Flying Into Sun 'n Fun

A stowaway cat leads to an interesting flight.

man standing in front of small plane
The author after a silent arrival at Lakeland.Courtesy Les Abend

After moving full time to northern Florida, attending Sun ’n Fun in Lakeland was an easy proposition. My Connecticut friends were making the traditional trek from the Northeast, which made the event even more desirable. They are a motley crew with diverse experience levels from aerobatics to corporate jets, with me being the only airline pilot. The camaraderie includes standard verbal abuse, our primary method to ­indicate genuine affection for each other.

As my departure date drew nearer, I debated the options of a two-hour drive versus a 50-minute flight. Having my own car allowed for more flexibility, but the fact I had never checked the box of experiencing a Sun ’n Fun arrival added more weight to the decision. Almost exactly 40 years ago, I was based in Lakeland as a Beech 99 copilot with Chautauqua Airlines in the days regional airlines were called “commuters.”

The airline was my first real, professional pilot employment after graduating from Purdue University only a couple of months prior. At our bread-and-butter stop in Orlando, copilots were assigned the task of leading passengers out to the airplane from the gate area because the ramp was oftentimes a labyrinth of jets and whirling propellers. We were also responsible for loading carry-on bags in the belly pod, calculating weight and balance data, and sometimes flying the airplane. For whatever reason, the memory of a particular blunder with the commuter airline always seems to surface.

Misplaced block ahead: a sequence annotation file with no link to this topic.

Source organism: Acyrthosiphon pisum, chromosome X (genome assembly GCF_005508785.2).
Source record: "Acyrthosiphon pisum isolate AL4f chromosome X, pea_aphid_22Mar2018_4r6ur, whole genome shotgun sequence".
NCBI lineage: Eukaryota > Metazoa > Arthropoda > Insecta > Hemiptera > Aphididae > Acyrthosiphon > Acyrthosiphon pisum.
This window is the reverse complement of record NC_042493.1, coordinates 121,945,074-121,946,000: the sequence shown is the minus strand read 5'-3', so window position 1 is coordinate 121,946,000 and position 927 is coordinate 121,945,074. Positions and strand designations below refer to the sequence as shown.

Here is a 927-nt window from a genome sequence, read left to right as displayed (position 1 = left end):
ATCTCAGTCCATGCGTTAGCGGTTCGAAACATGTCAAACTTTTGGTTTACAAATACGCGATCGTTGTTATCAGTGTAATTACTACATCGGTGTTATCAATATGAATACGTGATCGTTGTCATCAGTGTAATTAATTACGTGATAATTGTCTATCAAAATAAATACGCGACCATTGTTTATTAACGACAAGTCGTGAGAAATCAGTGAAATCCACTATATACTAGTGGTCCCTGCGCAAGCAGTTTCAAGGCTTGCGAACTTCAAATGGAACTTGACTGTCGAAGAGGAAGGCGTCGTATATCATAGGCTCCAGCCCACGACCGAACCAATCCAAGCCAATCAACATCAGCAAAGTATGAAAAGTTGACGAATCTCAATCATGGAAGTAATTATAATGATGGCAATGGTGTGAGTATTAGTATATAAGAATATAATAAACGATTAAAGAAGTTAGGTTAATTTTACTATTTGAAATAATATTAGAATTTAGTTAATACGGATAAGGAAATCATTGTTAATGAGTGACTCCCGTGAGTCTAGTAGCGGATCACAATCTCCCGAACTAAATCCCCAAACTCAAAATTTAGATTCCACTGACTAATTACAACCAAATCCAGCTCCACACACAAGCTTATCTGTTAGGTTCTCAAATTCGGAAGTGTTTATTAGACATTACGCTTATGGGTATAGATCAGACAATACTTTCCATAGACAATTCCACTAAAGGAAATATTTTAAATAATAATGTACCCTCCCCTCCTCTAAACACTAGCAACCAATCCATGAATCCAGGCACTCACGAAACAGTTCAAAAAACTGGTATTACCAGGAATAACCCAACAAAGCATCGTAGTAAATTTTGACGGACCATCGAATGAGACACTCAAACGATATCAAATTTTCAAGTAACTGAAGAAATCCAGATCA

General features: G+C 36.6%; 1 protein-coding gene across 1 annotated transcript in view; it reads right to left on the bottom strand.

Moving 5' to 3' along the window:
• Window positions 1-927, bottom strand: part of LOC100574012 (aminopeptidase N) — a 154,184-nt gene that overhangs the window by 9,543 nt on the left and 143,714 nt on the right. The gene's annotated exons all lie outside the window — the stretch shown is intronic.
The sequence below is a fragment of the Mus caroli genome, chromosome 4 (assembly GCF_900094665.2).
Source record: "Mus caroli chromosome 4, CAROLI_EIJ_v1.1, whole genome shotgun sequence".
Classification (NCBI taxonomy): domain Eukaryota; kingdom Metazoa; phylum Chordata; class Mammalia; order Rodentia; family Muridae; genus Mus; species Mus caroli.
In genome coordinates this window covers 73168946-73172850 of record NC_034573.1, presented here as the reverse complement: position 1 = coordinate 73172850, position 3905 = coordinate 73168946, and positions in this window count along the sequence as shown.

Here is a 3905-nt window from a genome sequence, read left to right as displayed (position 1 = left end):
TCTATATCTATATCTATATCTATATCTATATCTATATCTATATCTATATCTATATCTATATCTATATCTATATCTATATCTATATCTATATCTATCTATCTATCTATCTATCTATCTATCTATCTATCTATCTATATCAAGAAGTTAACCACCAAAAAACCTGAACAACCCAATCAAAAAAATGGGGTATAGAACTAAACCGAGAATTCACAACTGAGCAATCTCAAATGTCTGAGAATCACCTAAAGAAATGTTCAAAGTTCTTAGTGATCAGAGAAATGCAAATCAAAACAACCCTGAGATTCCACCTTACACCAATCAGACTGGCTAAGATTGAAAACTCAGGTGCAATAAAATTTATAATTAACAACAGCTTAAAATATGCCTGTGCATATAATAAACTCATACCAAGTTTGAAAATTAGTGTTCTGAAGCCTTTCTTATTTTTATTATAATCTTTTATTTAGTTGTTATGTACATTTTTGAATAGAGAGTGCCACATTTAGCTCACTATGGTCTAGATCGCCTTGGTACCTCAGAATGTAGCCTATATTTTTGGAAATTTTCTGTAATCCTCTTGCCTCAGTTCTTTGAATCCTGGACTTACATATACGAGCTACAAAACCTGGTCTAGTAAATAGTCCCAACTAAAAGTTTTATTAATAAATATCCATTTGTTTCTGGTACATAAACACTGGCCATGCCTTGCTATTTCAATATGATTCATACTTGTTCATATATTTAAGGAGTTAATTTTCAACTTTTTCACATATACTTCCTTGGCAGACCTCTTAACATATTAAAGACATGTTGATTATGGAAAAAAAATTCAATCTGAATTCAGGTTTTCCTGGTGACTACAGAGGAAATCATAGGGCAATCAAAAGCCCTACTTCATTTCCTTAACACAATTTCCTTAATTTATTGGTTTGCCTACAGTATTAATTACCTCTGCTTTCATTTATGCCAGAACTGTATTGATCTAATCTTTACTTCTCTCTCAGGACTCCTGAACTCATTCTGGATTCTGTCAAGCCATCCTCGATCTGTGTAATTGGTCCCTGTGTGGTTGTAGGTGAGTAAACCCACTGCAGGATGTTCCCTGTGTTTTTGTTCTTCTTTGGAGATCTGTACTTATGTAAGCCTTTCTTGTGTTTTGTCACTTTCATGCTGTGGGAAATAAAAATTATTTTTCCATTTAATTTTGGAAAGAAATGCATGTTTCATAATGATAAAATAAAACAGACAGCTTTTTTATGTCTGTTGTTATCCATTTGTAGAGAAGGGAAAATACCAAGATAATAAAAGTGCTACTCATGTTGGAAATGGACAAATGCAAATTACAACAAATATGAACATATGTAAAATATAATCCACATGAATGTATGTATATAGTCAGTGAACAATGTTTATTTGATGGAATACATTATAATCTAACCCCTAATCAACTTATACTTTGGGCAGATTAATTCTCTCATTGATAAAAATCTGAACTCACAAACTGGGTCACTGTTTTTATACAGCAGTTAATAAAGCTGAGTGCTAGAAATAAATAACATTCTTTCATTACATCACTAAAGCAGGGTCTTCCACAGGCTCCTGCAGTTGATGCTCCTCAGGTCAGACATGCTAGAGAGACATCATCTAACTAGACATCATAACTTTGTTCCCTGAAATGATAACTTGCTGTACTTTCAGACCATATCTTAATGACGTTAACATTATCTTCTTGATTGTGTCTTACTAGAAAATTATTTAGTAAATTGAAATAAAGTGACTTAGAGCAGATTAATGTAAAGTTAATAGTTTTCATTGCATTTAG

Before departing on the last leg of the evening from Orlando to Lakeland, a deplaning passenger had taken me aside, asking for reassurance that her cat occupying a pet carrier in the rear baggage compartment of the Beech 99 would be available for pickup via the baggage carousel. I told her that I would personally inform the ground crew. After pointing out the cat carrier in the aft cargo compartment to the baggage loader, I strode into the terminal to retrieve our Lakeland passengers. Not untypical, we had none.

I walked back out to the airplane, checked that the belly-pod latches were secured, climbed aboard and yanked the entry door closed. Our empty flight home was ­uneventful. Completing the shutdown ­parking checklist, we removed our David Clarks. It took only a moment before the captain and I exchanged ­puzzled looks. Yup, we were hearing the cry of a feline in distress. The poor ­animal had never been offloaded in Orlando. Great.

Our lone Lakeland ticket agent was more interested in her drive home than reuniting the owner of an upset cat. Reluctantly, she did locate the owner/passenger. Apparently, because of a mechanical delay earlier in the day, the woman had missed her connection and was remaining in Orlando at a motel until her rebooked flight departed the following morning.

But I had a solution. Rather than hiring a taxi service, I offered to deliver the furry stowaway via my own car for half the price. My motivation involved a little guilt for not having rechecked the aft baggage compartment. Extra beer money for a poor, starving commuter copilot wouldn’t hurt either—my monthly salary was $750. For ­whatever ­reason, it became an uphill battle over the course of a month for the $50 requested as ­reimbursement from the airline, but eventually, I ­prevailed. More important, I was gratified to have reunited cat and passenger despite the high-pitched complaints emanating from within the pet carrier on the drive to Orlando. Memories.